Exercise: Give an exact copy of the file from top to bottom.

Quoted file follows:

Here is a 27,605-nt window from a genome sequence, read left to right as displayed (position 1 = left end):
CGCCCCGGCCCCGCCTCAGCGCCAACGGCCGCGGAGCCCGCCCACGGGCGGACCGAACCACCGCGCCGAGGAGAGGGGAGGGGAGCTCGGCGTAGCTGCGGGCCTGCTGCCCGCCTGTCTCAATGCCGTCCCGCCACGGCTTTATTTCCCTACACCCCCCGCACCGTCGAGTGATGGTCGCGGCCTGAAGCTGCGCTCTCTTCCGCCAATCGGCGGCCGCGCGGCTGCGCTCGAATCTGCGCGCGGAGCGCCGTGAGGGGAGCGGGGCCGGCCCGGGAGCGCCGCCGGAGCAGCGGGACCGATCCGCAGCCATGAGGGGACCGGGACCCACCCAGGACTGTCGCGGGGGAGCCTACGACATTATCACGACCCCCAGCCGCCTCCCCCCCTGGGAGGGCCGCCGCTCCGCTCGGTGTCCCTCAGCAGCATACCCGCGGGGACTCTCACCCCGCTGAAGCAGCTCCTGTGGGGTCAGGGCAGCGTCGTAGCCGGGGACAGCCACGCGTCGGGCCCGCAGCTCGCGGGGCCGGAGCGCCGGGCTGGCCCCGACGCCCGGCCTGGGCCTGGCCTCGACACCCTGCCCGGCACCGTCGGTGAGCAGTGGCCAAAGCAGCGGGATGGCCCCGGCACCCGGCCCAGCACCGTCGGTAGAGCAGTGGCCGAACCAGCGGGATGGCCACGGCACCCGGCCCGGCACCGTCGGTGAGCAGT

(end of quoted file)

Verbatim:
Here is a 27,605-nt window from a genome sequence, read left to right as displayed (position 1 = left end):
CGCCCCGGCCCCGCCTCAGCGCCAACGGCCGCGGAGCCCGCCCACGGGCGGACCGAACCACCGCGCCGAGGAGAGGGGAGGGGAGCTCGGCGTAGCTGCGGGCCTGCTGCCCGCCTGTCTCAATGCCGTCCCGCCACGGCTTTATTTCCCTACACCCCCCGCACCGTCGAGTGATGGTCGCGGCCTGAAGCTGCGCTCTCTTCCGCCAATCGGCGGCCGCGCGGCTGCGCTCGAATCTGCGCGCGGAGCGCCGTGAGGGGAGCGGGGCCGGCCCGGGAGCGCCGCCGGAGCAGCGGGACCGATCCGCAGCCATGAGGGGACCGGGACCCACCCAGGACTGTCGCGGGGGAGCCTACGACATTATCACGACCCCCAGCCGCCTCCCCCCCTGGGAGGGCCGCCGCTCCGCTCGGTGTCCCTCAGCAGCATACCCGCGGGGACTCTCACCCCGCTGAAGCAGCTCCTGTGGGGTCAGGGCAGCGTCGTAGCCGGGGACAGCCACGCGTCGGGCCCGCAGCTCGCGGGGCCGGAGCGCCGGGCTGGCCCCGACGCCCGGCCTGGGCCTGGCCTCGACACCCTGCCCGGCACCGTCGGTGAGCAGTGGCCAAAGCAGCGGGATGGCCCCGGCACCCGGCCCAGCACCGTCGGTAGAGCAGTGGCCGAACCAGCGGGATGGCCACGGCACCCGGCCCGGCACCGTCGGTGAGCAGT